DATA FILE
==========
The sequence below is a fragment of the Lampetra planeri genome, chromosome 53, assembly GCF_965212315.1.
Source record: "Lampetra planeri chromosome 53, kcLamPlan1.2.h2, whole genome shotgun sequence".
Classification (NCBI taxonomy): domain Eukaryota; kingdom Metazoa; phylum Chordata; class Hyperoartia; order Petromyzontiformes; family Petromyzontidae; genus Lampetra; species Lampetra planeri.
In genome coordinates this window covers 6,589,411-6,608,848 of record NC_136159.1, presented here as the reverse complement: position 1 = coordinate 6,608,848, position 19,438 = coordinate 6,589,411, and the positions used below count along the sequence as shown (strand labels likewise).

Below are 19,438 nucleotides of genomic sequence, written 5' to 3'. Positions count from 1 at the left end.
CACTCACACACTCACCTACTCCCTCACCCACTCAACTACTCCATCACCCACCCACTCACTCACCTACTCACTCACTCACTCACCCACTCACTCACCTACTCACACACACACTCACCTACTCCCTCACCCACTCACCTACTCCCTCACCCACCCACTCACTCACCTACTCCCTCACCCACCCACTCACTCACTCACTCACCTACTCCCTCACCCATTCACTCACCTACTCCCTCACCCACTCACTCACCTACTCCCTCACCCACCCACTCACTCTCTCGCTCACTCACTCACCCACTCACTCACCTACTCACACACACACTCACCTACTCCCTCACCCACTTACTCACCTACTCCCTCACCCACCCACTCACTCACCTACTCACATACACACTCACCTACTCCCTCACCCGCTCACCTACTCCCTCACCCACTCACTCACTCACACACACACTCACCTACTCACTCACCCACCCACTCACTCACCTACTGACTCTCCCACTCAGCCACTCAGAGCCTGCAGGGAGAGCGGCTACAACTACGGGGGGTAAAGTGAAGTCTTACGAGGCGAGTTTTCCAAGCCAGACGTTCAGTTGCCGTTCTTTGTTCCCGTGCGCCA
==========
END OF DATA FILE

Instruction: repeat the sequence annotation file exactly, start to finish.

The sequence below is a fragment of the Lampetra planeri genome, chromosome 53, assembly GCF_965212315.1.
Source record: "Lampetra planeri chromosome 53, kcLamPlan1.2.h2, whole genome shotgun sequence".
Classification (NCBI taxonomy): domain Eukaryota; kingdom Metazoa; phylum Chordata; class Hyperoartia; order Petromyzontiformes; family Petromyzontidae; genus Lampetra; species Lampetra planeri.
In genome coordinates this window covers 6,589,411-6,608,848 of record NC_136159.1, presented here as the reverse complement: position 1 = coordinate 6,608,848, position 19,438 = coordinate 6,589,411, and the positions used below count along the sequence as shown (strand labels likewise).

Below are 19,438 nucleotides of genomic sequence, written 5' to 3'. Positions count from 1 at the left end.
CACTCACACACTCACCTACTCCCTCACCCACTCAACTACTCCATCACCCACCCACTCACTCACCTACTCACTCACTCACTCACCCACTCACTCACCTACTCACACACACACTCACCTACTCCCTCACCCACTCACCTACTCCCTCACCCACCCACTCACTCACCTACTCCCTCACCCACCCACTCACTCACTCACTCACCTACTCCCTCACCCATTCACTCACCTACTCCCTCACCCACTCACTCACCTACTCCCTCACCCACCCACTCACTCTCTCGCTCACTCACTCACCCACTCACTCACCTACTCACACACACACTCACCTACTCCCTCACCCACTTACTCACCTACTCCCTCACCCACCCACTCACTCACCTACTCACATACACACTCACCTACTCCCTCACCCGCTCACCTACTCCCTCACCCACTCACTCACTCACACACACACTCACCTACTCACTCACCCACCCACTCACTCACCTACTGACTCTCCCACTCAGCCACTCAGAGCCTGCAGGGAGAGCGGCTACAACTACGGGGGGTAAAGTGAAGTCTTACGAGGCGAGTTTTCCAAGCCAGACGTTCAGTTGCCGTTCTTTGTTCCCGTGCGCCA